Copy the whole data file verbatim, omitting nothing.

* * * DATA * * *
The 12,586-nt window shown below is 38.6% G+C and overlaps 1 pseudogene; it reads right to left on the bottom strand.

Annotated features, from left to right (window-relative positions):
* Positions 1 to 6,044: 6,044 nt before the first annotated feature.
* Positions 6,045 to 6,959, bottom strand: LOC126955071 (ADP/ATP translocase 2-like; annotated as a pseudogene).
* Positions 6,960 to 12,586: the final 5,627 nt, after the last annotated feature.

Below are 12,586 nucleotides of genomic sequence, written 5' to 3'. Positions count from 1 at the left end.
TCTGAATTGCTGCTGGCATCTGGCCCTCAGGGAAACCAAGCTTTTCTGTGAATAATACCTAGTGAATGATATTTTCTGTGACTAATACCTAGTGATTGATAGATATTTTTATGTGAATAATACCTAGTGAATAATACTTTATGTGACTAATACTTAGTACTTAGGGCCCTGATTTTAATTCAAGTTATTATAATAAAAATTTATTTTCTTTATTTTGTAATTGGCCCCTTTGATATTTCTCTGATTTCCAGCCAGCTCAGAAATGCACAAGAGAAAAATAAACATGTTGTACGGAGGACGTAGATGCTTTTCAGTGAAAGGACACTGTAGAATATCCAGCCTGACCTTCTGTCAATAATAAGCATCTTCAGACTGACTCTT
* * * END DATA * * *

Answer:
The 12,586-nt window shown below is 38.6% G+C and overlaps 1 pseudogene; it reads right to left on the bottom strand.

Annotated features, from left to right (window-relative positions):
* Positions 1 to 6,044: 6,044 nt before the first annotated feature.
* Positions 6,045 to 6,959, bottom strand: LOC126955071 (ADP/ATP translocase 2-like; annotated as a pseudogene).
* Positions 6,960 to 12,586: the final 5,627 nt, after the last annotated feature.

Below are 12,586 nucleotides of genomic sequence, written 5' to 3'. Positions count from 1 at the left end.
TCTGAATTGCTGCTGGCATCTGGCCCTCAGGGAAACCAAGCTTTTCTGTGAATAATACCTAGTGAATGATATTTTCTGTGACTAATACCTAGTGATTGATAGATATTTTTATGTGAATAATACCTAGTGAATAATACTTTATGTGACTAATACTTAGTACTTAGGGCCCTGATTTTAATTCAAGTTATTATAATAAAAATTTATTTTCTTTATTTTGTAATTGGCCCCTTTGATATTTCTCTGATTTCCAGCCAGCTCAGAAATGCACAAGAGAAAAATAAACATGTTGTACGGAGGACGTAGATGCTTTTCAGTGAAAGGACACTGTAGAATATCCAGCCTGACCTTCTGTCAATAATAAGCATCTTCAGACTGACTCTT